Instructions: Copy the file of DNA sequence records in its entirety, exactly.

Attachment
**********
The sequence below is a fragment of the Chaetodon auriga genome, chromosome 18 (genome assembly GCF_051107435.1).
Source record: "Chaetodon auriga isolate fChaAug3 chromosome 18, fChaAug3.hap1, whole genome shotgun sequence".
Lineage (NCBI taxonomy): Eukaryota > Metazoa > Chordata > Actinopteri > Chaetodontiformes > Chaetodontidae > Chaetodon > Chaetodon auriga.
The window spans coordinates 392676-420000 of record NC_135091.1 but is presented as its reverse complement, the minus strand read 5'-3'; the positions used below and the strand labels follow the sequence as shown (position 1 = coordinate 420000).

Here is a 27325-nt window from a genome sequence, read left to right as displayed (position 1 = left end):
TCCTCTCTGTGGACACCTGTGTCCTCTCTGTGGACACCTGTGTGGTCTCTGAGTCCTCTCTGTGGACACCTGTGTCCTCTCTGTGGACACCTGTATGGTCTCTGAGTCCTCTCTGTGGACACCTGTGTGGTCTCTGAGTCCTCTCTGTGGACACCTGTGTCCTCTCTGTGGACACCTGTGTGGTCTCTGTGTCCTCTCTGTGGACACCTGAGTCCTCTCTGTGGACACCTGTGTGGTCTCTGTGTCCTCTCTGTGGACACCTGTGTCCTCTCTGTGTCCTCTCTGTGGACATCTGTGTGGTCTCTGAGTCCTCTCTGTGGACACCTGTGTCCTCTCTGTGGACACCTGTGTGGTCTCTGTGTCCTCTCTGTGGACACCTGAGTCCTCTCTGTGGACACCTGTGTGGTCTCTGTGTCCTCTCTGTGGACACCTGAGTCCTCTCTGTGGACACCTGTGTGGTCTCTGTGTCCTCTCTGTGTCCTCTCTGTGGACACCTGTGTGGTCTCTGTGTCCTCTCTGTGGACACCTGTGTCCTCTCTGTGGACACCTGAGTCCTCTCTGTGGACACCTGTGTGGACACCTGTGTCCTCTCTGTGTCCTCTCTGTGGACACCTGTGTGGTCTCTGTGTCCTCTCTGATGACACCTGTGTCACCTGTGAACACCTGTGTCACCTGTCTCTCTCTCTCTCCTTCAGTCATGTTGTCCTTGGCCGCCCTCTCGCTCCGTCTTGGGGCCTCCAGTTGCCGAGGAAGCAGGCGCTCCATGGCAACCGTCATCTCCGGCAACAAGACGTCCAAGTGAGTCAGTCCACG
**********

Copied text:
The sequence below is a fragment of the Chaetodon auriga genome, chromosome 18 (genome assembly GCF_051107435.1).
Source record: "Chaetodon auriga isolate fChaAug3 chromosome 18, fChaAug3.hap1, whole genome shotgun sequence".
Lineage (NCBI taxonomy): Eukaryota > Metazoa > Chordata > Actinopteri > Chaetodontiformes > Chaetodontidae > Chaetodon > Chaetodon auriga.
The window spans coordinates 392676-420000 of record NC_135091.1 but is presented as its reverse complement, the minus strand read 5'-3'; the positions used below and the strand labels follow the sequence as shown (position 1 = coordinate 420000).

Here is a 27325-nt window from a genome sequence, read left to right as displayed (position 1 = left end):
TCCTCTCTGTGGACACCTGTGTCCTCTCTGTGGACACCTGTGTGGTCTCTGAGTCCTCTCTGTGGACACCTGTGTCCTCTCTGTGGACACCTGTATGGTCTCTGAGTCCTCTCTGTGGACACCTGTGTGGTCTCTGAGTCCTCTCTGTGGACACCTGTGTCCTCTCTGTGGACACCTGTGTGGTCTCTGTGTCCTCTCTGTGGACACCTGAGTCCTCTCTGTGGACACCTGTGTGGTCTCTGTGTCCTCTCTGTGGACACCTGTGTCCTCTCTGTGTCCTCTCTGTGGACATCTGTGTGGTCTCTGAGTCCTCTCTGTGGACACCTGTGTCCTCTCTGTGGACACCTGTGTGGTCTCTGTGTCCTCTCTGTGGACACCTGAGTCCTCTCTGTGGACACCTGTGTGGTCTCTGTGTCCTCTCTGTGGACACCTGAGTCCTCTCTGTGGACACCTGTGTGGTCTCTGTGTCCTCTCTGTGTCCTCTCTGTGGACACCTGTGTGGTCTCTGTGTCCTCTCTGTGGACACCTGTGTCCTCTCTGTGGACACCTGAGTCCTCTCTGTGGACACCTGTGTGGACACCTGTGTCCTCTCTGTGTCCTCTCTGTGGACACCTGTGTGGTCTCTGTGTCCTCTCTGATGACACCTGTGTCACCTGTGAACACCTGTGTCACCTGTCTCTCTCTCTCTCCTTCAGTCATGTTGTCCTTGGCCGCCCTCTCGCTCCGTCTTGGGGCCTCCAGTTGCCGAGGAAGCAGGCGCTCCATGGCAACCGTCATCTCCGGCAACAAGACGTCCAAGTGAGTCAGTCCACG